Unfortunately, I couldn't escape the idea that the company and lobbyist paying for the dinner would expect something, even just courtesy, in return for their substantial investment in grilled beef. I have decided that I am better served by using my evenings to attend general receptions, especially those with Frederick folks in attendance. Instead of the upscale dinners, I'll opt for study time in my room at the Sheraton. That way I can choose whom I do and do not talk to, without the guilt that accompanies a full stomach. If that sounds pious or "holier than thou", it isn't meant too. I am just working to find my "level," what fits for me and me alone.

Friday Night, January 24, 2003 - Mayor Carroll Jones' Office at Brunswick City Hall

One of my campaign commitments was to talk to Mayor Jones weekly after I was elected. Brunswick is the largest population center in my district, and I think it's important that Carroll and I talk frequently about what he needs. My first week we met for breakfast at the Cindy Dee just outside Brunswick (eat there, if you haven't already). Last week, we talked on the phone for an hour. Tonight I stopped by his office.

We talked about the budget, code enforcement, school construction, and sidewalks. At a recent council meeting, a group of citizens asked the council to build sidewalks along Souder Road, from the residential neighborhoods to the school complex on Cummings Drive. Sidewalks along this road present several challenges, not the least of which would be the grade changes and road alignment.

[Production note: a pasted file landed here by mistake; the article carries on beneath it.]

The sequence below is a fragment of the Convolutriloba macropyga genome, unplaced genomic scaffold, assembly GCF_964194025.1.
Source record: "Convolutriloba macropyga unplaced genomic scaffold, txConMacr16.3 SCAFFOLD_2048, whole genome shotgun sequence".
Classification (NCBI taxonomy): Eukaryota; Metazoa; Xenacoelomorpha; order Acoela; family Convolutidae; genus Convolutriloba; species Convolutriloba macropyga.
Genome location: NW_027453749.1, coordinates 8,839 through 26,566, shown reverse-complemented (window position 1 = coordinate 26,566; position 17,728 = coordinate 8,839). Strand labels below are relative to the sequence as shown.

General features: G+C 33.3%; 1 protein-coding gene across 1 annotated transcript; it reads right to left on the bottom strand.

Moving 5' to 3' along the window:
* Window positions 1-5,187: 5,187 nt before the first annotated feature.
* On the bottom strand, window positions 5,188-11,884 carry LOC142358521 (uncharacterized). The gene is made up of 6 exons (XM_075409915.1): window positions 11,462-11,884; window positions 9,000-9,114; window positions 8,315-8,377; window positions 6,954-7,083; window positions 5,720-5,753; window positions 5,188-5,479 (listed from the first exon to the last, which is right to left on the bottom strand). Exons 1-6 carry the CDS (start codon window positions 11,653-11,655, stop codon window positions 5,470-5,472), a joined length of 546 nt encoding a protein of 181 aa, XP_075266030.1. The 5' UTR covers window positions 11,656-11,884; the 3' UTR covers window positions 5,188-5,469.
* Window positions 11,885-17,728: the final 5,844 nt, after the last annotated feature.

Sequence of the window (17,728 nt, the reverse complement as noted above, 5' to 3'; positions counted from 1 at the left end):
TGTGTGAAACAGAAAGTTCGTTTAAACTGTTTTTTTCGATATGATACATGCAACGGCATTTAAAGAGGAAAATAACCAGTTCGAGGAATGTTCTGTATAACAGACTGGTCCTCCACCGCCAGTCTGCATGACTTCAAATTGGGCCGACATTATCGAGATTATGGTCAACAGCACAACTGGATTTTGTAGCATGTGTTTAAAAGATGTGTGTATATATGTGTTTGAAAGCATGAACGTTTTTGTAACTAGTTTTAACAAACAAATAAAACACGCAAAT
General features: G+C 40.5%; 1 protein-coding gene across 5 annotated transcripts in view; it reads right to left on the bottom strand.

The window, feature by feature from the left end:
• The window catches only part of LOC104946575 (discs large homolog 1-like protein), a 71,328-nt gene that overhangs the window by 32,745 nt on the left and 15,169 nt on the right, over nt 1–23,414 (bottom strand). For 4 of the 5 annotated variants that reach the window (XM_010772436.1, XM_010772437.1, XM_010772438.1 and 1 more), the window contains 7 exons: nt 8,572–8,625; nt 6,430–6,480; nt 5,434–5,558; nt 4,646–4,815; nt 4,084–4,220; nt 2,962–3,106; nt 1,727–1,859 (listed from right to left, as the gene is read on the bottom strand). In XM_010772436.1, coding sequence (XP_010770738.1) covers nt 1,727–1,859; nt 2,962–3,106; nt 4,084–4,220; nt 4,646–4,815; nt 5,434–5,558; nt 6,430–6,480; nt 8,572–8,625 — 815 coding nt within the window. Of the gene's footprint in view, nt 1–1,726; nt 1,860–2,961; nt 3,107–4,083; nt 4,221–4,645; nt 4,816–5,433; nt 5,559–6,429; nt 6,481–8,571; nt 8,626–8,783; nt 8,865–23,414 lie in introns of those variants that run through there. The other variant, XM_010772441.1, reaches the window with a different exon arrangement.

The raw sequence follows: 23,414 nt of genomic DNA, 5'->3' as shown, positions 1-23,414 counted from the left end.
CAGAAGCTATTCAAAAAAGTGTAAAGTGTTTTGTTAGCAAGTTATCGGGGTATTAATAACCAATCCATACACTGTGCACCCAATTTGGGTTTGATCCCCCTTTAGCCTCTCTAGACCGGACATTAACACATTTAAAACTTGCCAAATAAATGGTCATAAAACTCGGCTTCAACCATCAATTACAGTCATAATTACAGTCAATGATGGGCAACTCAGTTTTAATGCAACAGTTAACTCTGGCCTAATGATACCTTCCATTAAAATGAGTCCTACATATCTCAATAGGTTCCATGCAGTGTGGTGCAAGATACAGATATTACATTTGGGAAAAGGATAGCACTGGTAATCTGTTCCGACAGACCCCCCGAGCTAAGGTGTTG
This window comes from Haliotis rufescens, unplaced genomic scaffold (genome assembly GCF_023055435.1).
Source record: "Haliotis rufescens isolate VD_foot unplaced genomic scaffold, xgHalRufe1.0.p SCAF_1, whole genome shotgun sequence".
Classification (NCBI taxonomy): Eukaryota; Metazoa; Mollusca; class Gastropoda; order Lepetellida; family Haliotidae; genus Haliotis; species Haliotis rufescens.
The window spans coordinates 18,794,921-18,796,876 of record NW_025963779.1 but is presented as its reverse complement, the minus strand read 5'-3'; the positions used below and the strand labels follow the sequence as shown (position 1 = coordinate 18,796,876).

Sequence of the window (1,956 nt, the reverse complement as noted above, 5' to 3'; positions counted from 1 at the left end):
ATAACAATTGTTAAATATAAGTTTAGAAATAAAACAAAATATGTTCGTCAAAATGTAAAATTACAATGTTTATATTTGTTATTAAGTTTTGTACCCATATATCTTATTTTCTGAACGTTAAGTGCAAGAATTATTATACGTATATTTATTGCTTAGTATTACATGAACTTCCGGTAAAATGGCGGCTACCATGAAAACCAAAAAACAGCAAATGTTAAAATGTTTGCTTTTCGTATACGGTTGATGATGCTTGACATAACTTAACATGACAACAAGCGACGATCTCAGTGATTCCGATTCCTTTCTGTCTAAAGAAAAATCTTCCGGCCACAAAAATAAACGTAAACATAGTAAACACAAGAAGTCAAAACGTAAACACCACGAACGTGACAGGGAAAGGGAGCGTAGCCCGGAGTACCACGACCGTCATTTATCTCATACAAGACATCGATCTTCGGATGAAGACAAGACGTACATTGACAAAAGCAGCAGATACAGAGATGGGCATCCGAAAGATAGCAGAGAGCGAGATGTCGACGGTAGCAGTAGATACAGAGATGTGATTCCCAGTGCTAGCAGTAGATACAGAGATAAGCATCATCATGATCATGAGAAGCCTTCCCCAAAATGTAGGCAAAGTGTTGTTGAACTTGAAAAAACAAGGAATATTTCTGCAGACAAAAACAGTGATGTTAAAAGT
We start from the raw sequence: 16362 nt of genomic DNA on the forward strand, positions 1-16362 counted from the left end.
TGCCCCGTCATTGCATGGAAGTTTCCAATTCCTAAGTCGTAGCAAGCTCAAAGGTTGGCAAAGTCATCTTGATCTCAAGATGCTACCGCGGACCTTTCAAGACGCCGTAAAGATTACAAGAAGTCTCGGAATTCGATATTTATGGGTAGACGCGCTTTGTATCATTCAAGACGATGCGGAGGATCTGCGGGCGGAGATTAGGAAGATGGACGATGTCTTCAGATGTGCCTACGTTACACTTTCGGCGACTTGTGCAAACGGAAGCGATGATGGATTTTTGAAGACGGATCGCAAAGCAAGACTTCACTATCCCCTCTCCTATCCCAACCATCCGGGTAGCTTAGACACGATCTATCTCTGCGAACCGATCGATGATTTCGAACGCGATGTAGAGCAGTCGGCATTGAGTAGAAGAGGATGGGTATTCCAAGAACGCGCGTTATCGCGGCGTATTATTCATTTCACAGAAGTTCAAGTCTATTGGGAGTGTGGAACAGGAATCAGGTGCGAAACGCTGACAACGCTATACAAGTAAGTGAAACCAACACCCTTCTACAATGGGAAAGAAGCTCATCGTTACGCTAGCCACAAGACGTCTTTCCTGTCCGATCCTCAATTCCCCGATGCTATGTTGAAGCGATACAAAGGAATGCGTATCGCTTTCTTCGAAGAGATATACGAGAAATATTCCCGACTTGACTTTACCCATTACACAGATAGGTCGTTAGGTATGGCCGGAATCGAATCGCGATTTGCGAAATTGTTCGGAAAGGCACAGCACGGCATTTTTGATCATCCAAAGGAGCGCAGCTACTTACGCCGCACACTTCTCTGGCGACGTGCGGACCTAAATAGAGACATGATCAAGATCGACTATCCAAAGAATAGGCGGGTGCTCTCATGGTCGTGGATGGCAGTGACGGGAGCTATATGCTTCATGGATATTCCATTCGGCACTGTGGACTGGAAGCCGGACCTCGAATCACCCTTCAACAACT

One of the councilmen suggested that citizens should write to Sen. (Alex) Mooney and me to ask the state to pay for it. The local paper, the Brunswick Citizen, in an attempt to be helpful, even offered the text of a letter. I'm now awaiting all of the letters to come in.

The simple fact is that if Brunswick residents want a sidewalk along Souder Road, they'll have to ask the council to come up with 50% of the total cost. Only then can the state look at the project.

I enjoy my meetings with Carroll. I like him personally, and feel that by maintaining regular conversations between us we can better serve our constituents.

Sunday, January 26, 2003 - Super Bowl

I'm sitting on the floor of our living room. Ricky, my son, and I are watching the game, and I'm sorry I rooted for the Raiders because of my connection to Rich Gannon (University of Delaware's Fighting Blue Hens).

As I sit here, the sadness associated with having to leave tomorrow settles in. Serving as an effective legislator requires spending considerably more time in Annapolis than I had originally thought. I'm not complaining, just stating a fact.

I leave as late I can get away with on Monday, but I try to spend some time at the office in Brunswick before coming down. I spend Monday, Tuesday, Wednesday, and Thursday nights in Annapolis. Ricky and I are close, and I really miss the little guy. Amy(my wife) and I can keep up with each other via email and telephone, but it is much harder with Ricky. This might explain why so many legislators have grown children. We're just going to have to try to compensate for the time away. Ricky understands more about politics than many adults, and he has a real keen interest for these things.